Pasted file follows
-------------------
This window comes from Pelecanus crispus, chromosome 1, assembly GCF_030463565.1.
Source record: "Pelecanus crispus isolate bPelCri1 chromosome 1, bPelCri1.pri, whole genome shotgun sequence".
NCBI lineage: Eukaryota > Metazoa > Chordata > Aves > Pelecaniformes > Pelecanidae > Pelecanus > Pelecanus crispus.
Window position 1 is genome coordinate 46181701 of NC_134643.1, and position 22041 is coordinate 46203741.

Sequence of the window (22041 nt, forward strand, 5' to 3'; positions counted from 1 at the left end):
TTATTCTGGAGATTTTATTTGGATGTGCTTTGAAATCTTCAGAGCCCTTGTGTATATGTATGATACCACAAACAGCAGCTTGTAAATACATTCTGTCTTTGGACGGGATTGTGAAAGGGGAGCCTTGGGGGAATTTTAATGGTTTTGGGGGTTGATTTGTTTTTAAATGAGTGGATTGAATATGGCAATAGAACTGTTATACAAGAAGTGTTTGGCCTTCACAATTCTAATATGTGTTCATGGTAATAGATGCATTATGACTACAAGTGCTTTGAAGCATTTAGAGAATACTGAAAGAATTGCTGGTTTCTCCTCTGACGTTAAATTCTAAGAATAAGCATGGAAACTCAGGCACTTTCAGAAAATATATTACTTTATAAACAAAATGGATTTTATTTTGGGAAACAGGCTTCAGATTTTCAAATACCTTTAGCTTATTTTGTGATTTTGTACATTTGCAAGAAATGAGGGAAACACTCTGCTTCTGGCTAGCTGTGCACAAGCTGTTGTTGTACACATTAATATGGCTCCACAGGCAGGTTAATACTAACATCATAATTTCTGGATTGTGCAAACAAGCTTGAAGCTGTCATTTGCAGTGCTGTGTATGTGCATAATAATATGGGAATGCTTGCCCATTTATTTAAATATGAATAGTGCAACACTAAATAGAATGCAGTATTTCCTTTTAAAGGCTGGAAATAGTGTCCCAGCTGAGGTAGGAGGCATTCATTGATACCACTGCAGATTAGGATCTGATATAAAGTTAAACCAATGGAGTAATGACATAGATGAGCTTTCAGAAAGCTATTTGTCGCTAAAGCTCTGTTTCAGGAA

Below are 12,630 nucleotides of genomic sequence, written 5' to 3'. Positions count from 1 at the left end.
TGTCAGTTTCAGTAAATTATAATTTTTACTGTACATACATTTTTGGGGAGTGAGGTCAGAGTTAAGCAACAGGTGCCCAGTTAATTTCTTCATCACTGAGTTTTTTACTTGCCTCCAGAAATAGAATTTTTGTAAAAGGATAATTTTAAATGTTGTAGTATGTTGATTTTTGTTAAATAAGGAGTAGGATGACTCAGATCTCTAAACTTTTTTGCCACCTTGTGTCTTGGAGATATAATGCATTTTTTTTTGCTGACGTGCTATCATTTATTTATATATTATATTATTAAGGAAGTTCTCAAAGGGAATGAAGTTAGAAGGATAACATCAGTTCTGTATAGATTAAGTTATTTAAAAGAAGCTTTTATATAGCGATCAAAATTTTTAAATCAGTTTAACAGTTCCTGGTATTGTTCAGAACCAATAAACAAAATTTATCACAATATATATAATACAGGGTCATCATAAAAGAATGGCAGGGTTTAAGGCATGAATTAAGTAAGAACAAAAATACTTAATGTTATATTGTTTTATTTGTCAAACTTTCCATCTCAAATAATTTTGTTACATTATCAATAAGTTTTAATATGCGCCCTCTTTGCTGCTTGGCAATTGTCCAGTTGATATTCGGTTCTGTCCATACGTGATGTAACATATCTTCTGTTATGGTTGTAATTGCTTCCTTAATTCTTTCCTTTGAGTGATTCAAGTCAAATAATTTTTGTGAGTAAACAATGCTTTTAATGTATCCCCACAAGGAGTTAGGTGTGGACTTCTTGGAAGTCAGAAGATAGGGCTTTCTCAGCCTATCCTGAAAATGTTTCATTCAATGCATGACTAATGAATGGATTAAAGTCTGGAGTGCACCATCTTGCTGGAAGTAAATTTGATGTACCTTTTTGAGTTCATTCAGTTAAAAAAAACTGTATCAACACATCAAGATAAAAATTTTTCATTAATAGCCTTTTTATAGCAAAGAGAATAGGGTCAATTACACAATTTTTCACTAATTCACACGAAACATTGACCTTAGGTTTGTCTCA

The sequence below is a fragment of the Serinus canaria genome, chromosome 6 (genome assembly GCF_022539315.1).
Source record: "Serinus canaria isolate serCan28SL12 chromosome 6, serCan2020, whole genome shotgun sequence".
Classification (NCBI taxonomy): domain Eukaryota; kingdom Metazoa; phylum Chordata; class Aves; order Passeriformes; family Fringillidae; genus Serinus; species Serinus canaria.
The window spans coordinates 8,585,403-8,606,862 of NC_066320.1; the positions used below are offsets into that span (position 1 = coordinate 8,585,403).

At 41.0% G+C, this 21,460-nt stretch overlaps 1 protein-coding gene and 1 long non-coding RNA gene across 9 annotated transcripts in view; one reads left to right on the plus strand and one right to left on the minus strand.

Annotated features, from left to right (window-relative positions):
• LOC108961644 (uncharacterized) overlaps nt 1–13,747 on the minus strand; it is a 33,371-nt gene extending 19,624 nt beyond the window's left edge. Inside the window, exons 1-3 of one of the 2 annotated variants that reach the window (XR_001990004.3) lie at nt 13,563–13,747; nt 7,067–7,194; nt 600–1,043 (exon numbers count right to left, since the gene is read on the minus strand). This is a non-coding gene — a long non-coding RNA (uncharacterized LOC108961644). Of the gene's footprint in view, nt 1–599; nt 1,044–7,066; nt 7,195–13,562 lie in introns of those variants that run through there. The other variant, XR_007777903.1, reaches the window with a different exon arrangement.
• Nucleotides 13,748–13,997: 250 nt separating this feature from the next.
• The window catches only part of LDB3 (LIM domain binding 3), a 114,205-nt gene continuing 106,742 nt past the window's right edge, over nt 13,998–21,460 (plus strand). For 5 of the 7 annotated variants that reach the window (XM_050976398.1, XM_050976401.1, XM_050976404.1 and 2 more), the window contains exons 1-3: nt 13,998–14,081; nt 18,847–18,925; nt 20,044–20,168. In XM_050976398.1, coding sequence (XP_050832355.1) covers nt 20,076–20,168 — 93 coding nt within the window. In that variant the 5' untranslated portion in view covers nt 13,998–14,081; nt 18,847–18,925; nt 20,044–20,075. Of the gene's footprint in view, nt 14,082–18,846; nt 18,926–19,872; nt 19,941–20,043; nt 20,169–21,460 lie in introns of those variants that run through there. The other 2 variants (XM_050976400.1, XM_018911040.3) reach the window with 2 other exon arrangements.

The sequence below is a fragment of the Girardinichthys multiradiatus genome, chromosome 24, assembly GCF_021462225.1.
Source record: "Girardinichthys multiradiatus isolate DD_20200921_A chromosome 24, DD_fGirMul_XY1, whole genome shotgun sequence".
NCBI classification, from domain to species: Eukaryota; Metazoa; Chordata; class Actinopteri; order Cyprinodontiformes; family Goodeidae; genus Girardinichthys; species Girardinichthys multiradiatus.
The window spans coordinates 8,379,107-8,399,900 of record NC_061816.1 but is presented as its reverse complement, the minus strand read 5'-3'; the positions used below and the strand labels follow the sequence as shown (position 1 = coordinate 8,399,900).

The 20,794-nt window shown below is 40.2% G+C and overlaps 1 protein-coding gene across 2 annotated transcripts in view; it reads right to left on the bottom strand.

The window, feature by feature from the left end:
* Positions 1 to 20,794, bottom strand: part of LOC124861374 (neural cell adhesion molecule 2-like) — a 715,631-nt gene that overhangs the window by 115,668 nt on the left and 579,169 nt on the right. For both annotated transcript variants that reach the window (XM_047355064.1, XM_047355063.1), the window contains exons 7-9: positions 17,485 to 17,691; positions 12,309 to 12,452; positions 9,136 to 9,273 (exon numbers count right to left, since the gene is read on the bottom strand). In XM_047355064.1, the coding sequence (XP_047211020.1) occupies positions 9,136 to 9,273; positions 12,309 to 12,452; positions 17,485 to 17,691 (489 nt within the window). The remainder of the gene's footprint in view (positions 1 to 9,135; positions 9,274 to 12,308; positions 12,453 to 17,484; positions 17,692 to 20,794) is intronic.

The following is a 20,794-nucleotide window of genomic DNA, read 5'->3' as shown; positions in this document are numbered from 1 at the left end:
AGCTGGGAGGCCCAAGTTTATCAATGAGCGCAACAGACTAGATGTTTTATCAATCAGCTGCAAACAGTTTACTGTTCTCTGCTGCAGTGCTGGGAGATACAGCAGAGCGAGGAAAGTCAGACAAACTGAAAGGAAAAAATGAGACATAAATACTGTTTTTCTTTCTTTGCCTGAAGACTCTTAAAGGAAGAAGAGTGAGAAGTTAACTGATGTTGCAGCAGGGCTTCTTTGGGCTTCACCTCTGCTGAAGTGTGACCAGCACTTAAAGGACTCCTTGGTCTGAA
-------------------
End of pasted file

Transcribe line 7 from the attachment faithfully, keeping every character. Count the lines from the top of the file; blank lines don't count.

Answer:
Below are 12,630 nucleotides of genomic sequence, written 5' to 3'. Positions count from 1 at the left end.